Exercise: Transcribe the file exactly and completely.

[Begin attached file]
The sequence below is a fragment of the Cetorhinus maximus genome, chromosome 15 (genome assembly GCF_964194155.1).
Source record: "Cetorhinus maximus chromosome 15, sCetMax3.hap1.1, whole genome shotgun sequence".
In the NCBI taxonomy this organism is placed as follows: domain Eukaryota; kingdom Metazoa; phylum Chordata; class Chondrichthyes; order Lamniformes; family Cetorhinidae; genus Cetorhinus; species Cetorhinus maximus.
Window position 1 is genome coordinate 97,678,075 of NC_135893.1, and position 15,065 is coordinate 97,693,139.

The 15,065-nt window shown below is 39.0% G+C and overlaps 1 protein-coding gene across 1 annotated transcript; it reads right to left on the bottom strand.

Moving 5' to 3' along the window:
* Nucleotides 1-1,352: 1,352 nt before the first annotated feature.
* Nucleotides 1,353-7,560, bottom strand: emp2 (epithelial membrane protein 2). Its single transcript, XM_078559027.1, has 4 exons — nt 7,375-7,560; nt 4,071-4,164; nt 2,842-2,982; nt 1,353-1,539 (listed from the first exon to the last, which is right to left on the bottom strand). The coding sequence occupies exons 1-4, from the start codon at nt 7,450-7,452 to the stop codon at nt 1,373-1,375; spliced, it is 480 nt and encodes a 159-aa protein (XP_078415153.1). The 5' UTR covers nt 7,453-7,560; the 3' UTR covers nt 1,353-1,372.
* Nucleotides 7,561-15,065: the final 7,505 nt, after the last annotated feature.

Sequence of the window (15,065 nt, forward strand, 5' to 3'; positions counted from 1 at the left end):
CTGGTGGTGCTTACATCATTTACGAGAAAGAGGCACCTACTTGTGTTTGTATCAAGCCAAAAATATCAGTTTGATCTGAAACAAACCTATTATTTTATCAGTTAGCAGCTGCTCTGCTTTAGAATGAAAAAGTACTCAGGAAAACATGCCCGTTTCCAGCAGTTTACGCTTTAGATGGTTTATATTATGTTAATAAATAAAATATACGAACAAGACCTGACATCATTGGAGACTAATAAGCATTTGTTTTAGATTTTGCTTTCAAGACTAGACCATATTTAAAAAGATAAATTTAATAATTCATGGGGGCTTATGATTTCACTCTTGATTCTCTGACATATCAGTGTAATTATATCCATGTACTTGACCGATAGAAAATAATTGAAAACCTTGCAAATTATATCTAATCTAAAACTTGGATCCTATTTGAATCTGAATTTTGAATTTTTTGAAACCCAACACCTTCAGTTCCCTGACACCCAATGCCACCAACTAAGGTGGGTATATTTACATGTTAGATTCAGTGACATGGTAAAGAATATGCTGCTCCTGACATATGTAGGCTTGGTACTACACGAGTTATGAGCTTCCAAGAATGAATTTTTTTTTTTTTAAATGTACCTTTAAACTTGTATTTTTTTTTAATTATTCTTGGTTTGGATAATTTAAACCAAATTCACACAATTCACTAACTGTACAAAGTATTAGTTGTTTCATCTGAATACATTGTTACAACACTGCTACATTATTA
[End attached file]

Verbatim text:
The sequence below is a fragment of the Cetorhinus maximus genome, chromosome 15 (genome assembly GCF_964194155.1).
Source record: "Cetorhinus maximus chromosome 15, sCetMax3.hap1.1, whole genome shotgun sequence".
In the NCBI taxonomy this organism is placed as follows: domain Eukaryota; kingdom Metazoa; phylum Chordata; class Chondrichthyes; order Lamniformes; family Cetorhinidae; genus Cetorhinus; species Cetorhinus maximus.
Window position 1 is genome coordinate 97,678,075 of NC_135893.1, and position 15,065 is coordinate 97,693,139.

The 15,065-nt window shown below is 39.0% G+C and overlaps 1 protein-coding gene across 1 annotated transcript; it reads right to left on the bottom strand.

Moving 5' to 3' along the window:
* Nucleotides 1-1,352: 1,352 nt before the first annotated feature.
* Nucleotides 1,353-7,560, bottom strand: emp2 (epithelial membrane protein 2). Its single transcript, XM_078559027.1, has 4 exons — nt 7,375-7,560; nt 4,071-4,164; nt 2,842-2,982; nt 1,353-1,539 (listed from the first exon to the last, which is right to left on the bottom strand). The coding sequence occupies exons 1-4, from the start codon at nt 7,450-7,452 to the stop codon at nt 1,373-1,375; spliced, it is 480 nt and encodes a 159-aa protein (XP_078415153.1). The 5' UTR covers nt 7,453-7,560; the 3' UTR covers nt 1,353-1,372.
* Nucleotides 7,561-15,065: the final 7,505 nt, after the last annotated feature.

Sequence of the window (15,065 nt, forward strand, 5' to 3'; positions counted from 1 at the left end):
CTGGTGGTGCTTACATCATTTACGAGAAAGAGGCACCTACTTGTGTTTGTATCAAGCCAAAAATATCAGTTTGATCTGAAACAAACCTATTATTTTATCAGTTAGCAGCTGCTCTGCTTTAGAATGAAAAAGTACTCAGGAAAACATGCCCGTTTCCAGCAGTTTACGCTTTAGATGGTTTATATTATGTTAATAAATAAAATATACGAACAAGACCTGACATCATTGGAGACTAATAAGCATTTGTTTTAGATTTTGCTTTCAAGACTAGACCATATTTAAAAAGATAAATTTAATAATTCATGGGGGCTTATGATTTCACTCTTGATTCTCTGACATATCAGTGTAATTATATCCATGTACTTGACCGATAGAAAATAATTGAAAACCTTGCAAATTATATCTAATCTAAAACTTGGATCCTATTTGAATCTGAATTTTGAATTTTTTGAAACCCAACACCTTCAGTTCCCTGACACCCAATGCCACCAACTAAGGTGGGTATATTTACATGTTAGATTCAGTGACATGGTAAAGAATATGCTGCTCCTGACATATGTAGGCTTGGTACTACACGAGTTATGAGCTTCCAAGAATGAATTTTTTTTTTTTTAAATGTACCTTTAAACTTGTATTTTTTTTTAATTATTCTTGGTTTGGATAATTTAAACCAAATTCACACAATTCACTAACTGTACAAAGTATTAGTTGTTTCATCTGAATACATTGTTACAACACTGCTACATTATTA